Great Expectations

Great Expectations

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Great Expectations Study Guide

Welcome to the LitCharts study guide on Charles Dickens's Great Expectations. Created by the original team behind SparkNotes, LitCharts are the world's best literature guides.

Brief Biography of Charles Dickens

Born to a navy clerk, Charles Dickens spent his early childhood in Kent, the setting for Pip's village in Great Expectations. When Dickens was ten, the family moved to London and his father was thrown in debtors' prison. Dickens left school and worked in a boot-blacking warehouse to help support his household. He later returned to school but left at fifteen to work as a law clerk, a court reporter, and a political journalist before devoting himself to writing full-time. His books were wildly successful both in England and in the United States, and include classics like Great Expectations, Bleak House, and Oliver Twist, still popular today. Dickens also founded a theater company and a magazine, All the Year Round. He was unhappily married to Catherine Hogarth, with whom he had ten children. Dickens was still writing when he died in 1870 and is buried in Westminster Abbey's Poets' Corner.
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Historical Context of Great Expectations

The technological innovations that gave rise to the Industrial Revolution of the late eighteenth and early nineteenth century introduced the first capitalist economy, opening social and financial opportunities to people who had never had the chance to gain status or wealth under the rigid hereditary class hierarchy of the past. These opportunities enabled people born into lower classes to raise their standing in society by making money and acquiring education. The new opportunities in turn inspired ambitions that had not been possible in pre-Industrial Revolution England, where one's life path was determined strictly by birth. Great Expectations explores both the dream and the realization of such ambitions, both what is gained and what is lost, and showcases lives from all classes of nineteenth-century British society.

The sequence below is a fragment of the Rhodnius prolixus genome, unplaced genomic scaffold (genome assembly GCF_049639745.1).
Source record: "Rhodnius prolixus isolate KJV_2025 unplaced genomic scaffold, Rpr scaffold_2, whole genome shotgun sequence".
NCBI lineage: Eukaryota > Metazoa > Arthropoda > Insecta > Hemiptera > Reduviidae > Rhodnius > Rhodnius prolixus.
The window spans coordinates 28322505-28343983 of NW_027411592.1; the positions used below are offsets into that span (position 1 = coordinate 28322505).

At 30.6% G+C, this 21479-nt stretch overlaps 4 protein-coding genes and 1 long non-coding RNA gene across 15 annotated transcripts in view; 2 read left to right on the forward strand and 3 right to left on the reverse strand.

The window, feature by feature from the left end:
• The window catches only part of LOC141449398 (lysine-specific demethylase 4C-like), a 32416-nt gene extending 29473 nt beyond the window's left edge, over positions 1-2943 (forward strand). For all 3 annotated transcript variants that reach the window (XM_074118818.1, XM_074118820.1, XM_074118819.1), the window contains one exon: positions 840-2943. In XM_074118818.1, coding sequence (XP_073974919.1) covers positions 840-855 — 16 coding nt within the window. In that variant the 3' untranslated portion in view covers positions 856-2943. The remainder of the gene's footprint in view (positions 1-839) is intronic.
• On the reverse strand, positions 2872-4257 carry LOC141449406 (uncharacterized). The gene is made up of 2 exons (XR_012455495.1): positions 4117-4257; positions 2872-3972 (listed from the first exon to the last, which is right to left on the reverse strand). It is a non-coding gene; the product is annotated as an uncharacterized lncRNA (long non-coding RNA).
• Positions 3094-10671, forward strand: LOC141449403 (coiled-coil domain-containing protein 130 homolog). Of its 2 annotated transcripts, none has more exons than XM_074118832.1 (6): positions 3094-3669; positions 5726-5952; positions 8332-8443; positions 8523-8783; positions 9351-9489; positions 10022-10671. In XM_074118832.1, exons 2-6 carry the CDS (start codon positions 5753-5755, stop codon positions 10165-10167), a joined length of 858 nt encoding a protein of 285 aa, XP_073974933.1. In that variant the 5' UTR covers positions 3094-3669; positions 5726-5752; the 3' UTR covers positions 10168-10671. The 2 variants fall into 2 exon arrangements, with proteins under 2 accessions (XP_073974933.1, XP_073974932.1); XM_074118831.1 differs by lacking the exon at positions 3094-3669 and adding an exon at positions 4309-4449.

Other Books Related to Great Expectations

Wilkie Collins' The Woman in White is considered one of the earliest English mystery novels and was serialized to great success in Dickens' magazine All the Year Round just a short while before Dickens published his own Great Expectations in that same magazine. The mystery proved an ideal literary form for serialization as each installment left readers with unanswered questions, eager for the next installment. In its reliance on suspense and haunting enigma, the mystery form also drew on the Gothic literary tradition of the early nineteenth century. In Great Expectations, intricate plot twists and the secret of Pip's anonymous patron show the influence of the Gothic tradition as well as of the nascent mystery novel. In addition to being literary peers, Collins and Dickens were lifelong friends and collaborators.
Key Facts about Great Expectations
  • Full Title: Great Expectations
  • When Written: 1860-1861
  • Where Written: Kent, England
  • When Published: Serialized from 1860-1861; published in 1861
  • Literary Period: Victorian Era
  • Genre: Coming-of-Age Novel (Bildungsroman)
  • Setting: Kent and London, England
  • Climax: Pip discovers his patron is the convict
  • Antagonist: Orlick, Bentley Drummle, and Compeyson
  • Point of View: First person (Pip is the narrator)

Extra Credit for Great Expectations

Serial Fiction – In the Victorian era, books were often published by magazines in serial installments before they were printed as complete books. Great Expectations was serialized in All the Year Round, the weekly magazine Dickens' founded and ran.

Alternative Endings – Great Expectations has been published with two different endings. Dickens' rewrote the original ending in response to complaints that it was too sad. Most contemporary editions of the novel are published with this revised (and happier) ending.